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Received: with LISTAR (v0.128a; list small-list); Wed, 10 May 2000 19:00:29 -0400 (EDT)
Date: Wed, 10 May 2000 19:00:29 -0400 (EDT)
From: Ford Truck Enthusiasts List Server ford-trucks.com>
To: small-list digest users ford-trucks.com>
Reply-to: small-list ford-trucks.com
Subject: small-list Digest V2000 #65
Ford Truck Enthusiasts Small Chassis Truck Mailing List
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Date: 10 May 00 20:00:14 EDT
From: Tim Turner netscape.net>
Subject: Re: [Fuel gauge]
"Chris Oostveen" i2k.com> wrote:
> I know this has been covered before. How do I check to see what is causing
> my fuel gauge to not function at all (stays on empty).
Assuming you have a 12V test light handy disconnect the plug to the
sender/pump, turn the key on and probe for the circuit that DIMLY lights the
test light. (In the wiring harness from the body.) This will be the 'feed'
from the guage; now run the test light from that pin to the corresponding
terminal on the sending unit and observe the guage, it should now be reading
something. (The exact value the guage reads will depend on the resistance of
your test light.)
Here's what you've done if all that happens:
1) Verified that the voltage regulator for the guages works (The dim light.)
2) The wiring between the sender and the guage is intact.
3) The guage works to some extent.
A safe bet that the sender is bad if all this test passes... If NOT then the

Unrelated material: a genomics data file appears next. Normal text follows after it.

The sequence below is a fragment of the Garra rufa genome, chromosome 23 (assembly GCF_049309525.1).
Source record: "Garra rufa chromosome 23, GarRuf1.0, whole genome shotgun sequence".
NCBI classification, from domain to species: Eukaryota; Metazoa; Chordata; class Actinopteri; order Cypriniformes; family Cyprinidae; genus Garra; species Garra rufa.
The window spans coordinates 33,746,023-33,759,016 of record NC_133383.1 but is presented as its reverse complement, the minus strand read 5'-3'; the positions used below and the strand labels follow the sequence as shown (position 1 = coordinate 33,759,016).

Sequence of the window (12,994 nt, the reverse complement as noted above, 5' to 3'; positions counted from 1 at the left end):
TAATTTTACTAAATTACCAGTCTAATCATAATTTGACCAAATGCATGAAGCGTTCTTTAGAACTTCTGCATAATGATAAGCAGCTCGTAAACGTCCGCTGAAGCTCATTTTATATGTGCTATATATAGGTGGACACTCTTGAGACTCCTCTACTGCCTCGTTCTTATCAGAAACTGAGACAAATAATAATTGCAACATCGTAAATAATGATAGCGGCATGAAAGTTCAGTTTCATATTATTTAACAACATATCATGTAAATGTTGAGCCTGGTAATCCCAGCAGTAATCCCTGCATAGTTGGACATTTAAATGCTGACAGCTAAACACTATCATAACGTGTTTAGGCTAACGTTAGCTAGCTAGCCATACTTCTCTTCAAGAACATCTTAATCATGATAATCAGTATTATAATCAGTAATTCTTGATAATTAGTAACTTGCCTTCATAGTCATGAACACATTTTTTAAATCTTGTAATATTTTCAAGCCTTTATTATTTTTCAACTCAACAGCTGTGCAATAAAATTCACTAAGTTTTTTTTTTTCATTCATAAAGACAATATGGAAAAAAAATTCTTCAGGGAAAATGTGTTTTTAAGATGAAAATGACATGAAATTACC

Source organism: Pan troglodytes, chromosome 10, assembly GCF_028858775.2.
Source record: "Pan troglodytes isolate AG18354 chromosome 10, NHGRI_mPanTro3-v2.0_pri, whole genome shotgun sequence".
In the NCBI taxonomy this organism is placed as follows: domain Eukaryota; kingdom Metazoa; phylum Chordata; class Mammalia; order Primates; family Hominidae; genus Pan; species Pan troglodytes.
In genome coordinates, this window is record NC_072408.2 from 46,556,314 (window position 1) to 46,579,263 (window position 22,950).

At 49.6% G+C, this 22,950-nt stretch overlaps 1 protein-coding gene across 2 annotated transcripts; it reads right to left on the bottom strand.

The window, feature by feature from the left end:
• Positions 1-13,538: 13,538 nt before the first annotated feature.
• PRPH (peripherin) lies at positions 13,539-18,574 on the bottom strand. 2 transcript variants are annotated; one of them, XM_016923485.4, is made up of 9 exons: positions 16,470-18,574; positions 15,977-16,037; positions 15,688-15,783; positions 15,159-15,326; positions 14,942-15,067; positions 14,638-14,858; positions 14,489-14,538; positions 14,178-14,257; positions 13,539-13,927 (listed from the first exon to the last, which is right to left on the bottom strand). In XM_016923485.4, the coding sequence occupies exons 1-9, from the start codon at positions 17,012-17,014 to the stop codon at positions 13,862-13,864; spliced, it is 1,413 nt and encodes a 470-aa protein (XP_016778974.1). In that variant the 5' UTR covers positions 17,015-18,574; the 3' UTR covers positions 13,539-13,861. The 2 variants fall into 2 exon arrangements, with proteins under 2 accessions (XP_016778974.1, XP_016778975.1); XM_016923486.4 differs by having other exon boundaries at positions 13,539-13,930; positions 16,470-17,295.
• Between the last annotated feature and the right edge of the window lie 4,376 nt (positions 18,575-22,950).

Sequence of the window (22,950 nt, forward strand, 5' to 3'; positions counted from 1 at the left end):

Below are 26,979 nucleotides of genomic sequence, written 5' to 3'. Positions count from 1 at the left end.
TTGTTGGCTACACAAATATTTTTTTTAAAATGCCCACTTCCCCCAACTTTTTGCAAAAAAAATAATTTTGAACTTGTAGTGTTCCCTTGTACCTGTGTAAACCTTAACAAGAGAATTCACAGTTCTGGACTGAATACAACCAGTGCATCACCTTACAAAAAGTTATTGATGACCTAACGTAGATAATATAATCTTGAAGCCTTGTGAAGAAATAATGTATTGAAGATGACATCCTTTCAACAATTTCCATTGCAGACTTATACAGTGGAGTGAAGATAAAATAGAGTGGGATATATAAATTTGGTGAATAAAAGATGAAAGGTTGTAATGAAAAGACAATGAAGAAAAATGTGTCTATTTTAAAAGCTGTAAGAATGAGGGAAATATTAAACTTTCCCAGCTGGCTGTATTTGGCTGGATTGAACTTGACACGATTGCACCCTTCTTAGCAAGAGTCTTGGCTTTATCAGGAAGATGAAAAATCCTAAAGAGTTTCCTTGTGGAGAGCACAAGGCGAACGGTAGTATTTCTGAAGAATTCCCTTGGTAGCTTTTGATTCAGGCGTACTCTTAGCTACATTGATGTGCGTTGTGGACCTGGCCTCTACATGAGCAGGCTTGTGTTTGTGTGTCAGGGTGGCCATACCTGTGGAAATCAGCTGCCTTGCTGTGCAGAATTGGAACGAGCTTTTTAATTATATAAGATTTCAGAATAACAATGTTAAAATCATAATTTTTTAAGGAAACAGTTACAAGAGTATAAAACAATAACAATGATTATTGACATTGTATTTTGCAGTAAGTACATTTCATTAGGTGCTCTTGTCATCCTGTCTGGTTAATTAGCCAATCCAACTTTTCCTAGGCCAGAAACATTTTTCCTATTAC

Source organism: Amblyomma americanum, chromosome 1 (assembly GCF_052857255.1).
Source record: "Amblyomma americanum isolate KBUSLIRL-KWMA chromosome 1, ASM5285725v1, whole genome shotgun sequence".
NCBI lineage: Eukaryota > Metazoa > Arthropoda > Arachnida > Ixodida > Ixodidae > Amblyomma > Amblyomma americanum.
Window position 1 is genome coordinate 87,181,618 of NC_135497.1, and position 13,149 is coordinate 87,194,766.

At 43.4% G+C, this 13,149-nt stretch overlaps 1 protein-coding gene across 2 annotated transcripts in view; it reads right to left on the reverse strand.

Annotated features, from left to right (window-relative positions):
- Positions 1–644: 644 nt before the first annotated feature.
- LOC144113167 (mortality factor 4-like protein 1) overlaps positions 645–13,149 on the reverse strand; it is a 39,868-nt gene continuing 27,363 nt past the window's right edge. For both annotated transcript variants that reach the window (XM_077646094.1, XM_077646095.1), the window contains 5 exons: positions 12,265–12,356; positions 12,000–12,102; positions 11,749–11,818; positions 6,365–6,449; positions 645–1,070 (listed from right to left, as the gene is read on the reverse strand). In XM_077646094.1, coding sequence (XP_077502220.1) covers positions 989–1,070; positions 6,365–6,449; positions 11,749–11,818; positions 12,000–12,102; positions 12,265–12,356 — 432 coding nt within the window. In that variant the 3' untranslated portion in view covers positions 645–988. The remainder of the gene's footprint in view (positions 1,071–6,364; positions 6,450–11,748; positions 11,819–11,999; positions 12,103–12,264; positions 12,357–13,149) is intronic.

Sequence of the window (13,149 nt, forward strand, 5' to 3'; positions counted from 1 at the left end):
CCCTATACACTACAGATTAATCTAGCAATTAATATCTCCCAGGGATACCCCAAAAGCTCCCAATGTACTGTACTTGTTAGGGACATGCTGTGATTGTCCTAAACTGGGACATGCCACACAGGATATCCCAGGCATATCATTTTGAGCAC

part that didn't happen will be a clue.
1) No dim light at the sender:
a) check the ground of your test light! :-)
b) bad CVR, but ONLY if temp & oil guages inop also
c) open circuit (bad wiring) between the guage and the sender
2) Dim light but no change in the guage when jumped to the sender:
a) bad guage
b) bad ground to the tank
c) bad printed circuit board/connection behind the inst. cluster
Alternatively if you KNOW which wire of the connector is for the sender then
temporarily jump it to ground to see if the guage goes to beyond Full with the
key on. Do NOT jump the wrong wire in the connector this way as you'll blow
the fuel pump fuse at a minimum!
It is an '88 2wd with
> the 2.0, 5 speed. Am I looking for dead circuits or dead sending unit?
Usually dead sending unit. The CVR (constant voltage regulator) supplies a
constant voltage (8v?) to the guages which then gets modified by the varying
resistance of the senders to ground. Ford & Chrysler have low resistance for
Full and high resistance for Empty so any break in the circuit causes the
constant 'E'. (GM works backwards; they go to Full when disconnected.)
Hope this helps!
PS: If you do need to change the sender it might be easier to unbolt the bed
and slide it back rather than dropping the tank if it's the low rider truck.
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